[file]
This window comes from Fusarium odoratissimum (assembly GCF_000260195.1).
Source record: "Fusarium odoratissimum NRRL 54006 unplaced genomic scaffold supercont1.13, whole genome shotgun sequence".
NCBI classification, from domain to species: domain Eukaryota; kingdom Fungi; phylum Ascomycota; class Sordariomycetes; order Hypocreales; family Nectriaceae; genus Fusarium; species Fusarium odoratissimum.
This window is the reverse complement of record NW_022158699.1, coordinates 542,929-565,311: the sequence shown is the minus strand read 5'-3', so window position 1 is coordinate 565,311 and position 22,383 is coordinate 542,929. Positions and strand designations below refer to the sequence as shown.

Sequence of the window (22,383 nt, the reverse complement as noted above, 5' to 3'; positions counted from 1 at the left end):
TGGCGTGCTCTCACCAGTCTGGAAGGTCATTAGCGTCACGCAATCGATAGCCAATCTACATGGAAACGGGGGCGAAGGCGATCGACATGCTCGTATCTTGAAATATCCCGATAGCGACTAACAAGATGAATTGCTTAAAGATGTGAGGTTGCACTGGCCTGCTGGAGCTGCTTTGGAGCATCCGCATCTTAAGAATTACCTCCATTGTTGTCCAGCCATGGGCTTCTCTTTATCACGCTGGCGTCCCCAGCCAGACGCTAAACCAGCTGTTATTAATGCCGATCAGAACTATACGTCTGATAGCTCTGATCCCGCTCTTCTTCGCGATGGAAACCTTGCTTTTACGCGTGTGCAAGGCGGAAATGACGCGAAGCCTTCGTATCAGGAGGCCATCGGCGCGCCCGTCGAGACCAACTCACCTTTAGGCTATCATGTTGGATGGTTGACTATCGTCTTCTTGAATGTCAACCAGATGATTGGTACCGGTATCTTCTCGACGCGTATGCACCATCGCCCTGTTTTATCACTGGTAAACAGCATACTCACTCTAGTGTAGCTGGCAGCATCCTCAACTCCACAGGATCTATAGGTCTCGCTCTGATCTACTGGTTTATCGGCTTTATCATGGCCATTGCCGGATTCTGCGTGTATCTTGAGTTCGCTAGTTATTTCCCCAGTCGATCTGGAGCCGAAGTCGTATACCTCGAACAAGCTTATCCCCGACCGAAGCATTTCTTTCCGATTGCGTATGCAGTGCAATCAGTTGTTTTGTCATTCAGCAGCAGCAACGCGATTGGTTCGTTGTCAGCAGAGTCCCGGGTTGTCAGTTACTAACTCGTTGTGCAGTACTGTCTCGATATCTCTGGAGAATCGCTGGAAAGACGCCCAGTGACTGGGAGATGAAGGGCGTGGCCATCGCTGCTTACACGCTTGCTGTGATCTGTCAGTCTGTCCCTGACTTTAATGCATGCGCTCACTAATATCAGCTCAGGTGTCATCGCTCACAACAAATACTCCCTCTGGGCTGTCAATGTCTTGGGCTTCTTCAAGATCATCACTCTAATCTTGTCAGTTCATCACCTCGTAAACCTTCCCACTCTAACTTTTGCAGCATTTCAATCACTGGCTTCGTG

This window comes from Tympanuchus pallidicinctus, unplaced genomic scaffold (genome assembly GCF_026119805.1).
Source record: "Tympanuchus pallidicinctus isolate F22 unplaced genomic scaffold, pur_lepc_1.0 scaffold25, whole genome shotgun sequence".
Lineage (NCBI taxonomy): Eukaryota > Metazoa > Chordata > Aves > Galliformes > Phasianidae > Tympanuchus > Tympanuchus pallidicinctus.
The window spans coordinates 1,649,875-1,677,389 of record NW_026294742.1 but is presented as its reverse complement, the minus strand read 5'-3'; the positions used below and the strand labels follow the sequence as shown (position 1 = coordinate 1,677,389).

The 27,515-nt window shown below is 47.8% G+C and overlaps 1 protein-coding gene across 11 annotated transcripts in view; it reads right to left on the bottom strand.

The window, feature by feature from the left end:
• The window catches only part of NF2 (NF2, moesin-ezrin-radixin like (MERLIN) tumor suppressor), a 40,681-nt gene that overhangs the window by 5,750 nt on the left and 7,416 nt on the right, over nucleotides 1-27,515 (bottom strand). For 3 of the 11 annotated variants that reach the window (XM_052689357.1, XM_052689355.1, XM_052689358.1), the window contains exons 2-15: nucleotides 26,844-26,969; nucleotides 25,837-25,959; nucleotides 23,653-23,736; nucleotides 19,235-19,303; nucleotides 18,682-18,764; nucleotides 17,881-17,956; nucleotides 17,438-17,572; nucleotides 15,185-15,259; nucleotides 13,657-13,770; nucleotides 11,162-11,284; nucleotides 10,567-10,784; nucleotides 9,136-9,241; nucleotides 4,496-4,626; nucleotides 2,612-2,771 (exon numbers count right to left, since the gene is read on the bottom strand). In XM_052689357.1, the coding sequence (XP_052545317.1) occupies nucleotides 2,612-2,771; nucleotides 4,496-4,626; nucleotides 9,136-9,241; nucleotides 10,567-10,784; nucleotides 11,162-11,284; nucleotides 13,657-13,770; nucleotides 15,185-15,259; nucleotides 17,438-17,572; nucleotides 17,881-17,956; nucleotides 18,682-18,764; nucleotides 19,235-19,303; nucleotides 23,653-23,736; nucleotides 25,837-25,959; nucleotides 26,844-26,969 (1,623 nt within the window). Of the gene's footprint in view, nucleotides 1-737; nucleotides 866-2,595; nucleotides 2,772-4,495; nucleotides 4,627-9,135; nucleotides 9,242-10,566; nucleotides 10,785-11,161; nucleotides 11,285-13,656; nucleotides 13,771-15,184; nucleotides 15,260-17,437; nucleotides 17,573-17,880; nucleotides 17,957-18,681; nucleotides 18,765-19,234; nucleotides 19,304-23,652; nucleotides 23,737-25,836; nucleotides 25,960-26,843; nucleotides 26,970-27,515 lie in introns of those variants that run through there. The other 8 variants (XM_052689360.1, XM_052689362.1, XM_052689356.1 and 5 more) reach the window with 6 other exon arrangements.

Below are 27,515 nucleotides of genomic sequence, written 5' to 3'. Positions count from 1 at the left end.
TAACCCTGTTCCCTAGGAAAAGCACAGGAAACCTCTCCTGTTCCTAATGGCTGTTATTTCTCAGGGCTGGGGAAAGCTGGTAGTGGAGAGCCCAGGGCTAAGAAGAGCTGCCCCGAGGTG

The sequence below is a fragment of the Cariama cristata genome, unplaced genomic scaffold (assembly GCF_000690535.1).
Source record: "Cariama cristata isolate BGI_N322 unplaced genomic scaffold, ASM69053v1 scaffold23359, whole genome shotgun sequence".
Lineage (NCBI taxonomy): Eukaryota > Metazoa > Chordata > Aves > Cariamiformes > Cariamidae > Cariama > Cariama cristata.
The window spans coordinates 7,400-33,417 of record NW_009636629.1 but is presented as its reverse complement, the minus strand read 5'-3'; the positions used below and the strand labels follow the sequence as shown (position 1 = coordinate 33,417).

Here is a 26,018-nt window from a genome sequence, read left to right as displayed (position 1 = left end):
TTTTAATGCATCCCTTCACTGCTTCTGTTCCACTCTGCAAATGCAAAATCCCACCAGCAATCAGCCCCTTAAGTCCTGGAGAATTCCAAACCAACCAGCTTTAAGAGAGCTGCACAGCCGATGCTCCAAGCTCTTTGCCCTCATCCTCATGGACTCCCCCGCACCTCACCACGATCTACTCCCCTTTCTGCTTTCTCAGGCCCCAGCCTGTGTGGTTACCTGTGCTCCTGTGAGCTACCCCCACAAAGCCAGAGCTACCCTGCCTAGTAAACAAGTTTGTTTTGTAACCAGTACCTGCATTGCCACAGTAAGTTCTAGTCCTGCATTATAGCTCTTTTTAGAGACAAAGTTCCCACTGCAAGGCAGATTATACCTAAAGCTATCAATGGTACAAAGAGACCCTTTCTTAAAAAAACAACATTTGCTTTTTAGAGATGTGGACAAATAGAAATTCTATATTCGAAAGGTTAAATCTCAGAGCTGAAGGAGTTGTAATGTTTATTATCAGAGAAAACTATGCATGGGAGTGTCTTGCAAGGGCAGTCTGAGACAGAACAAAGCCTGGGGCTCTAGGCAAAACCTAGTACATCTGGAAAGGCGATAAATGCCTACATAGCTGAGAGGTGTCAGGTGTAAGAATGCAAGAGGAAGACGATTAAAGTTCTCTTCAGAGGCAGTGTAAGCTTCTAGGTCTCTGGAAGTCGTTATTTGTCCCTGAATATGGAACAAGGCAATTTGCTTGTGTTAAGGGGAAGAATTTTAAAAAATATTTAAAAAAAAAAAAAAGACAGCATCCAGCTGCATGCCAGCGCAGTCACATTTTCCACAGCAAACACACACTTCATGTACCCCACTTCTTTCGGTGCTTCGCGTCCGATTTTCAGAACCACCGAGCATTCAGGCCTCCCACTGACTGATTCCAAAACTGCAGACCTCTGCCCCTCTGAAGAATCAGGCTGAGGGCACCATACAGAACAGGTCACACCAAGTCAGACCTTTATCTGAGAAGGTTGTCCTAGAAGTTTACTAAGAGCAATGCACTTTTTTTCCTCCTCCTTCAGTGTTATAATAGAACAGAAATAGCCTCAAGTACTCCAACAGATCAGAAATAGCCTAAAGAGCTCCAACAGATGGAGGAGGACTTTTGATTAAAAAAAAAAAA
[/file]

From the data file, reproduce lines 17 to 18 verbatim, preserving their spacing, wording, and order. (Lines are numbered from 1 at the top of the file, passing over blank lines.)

Source record: "Cariama cristata isolate BGI_N322 unplaced genomic scaffold, ASM69053v1 scaffold23359, whole genome shotgun sequence".
Lineage (NCBI taxonomy): Eukaryota > Metazoa > Chordata > Aves > Cariamiformes > Cariamidae > Cariama > Cariama cristata.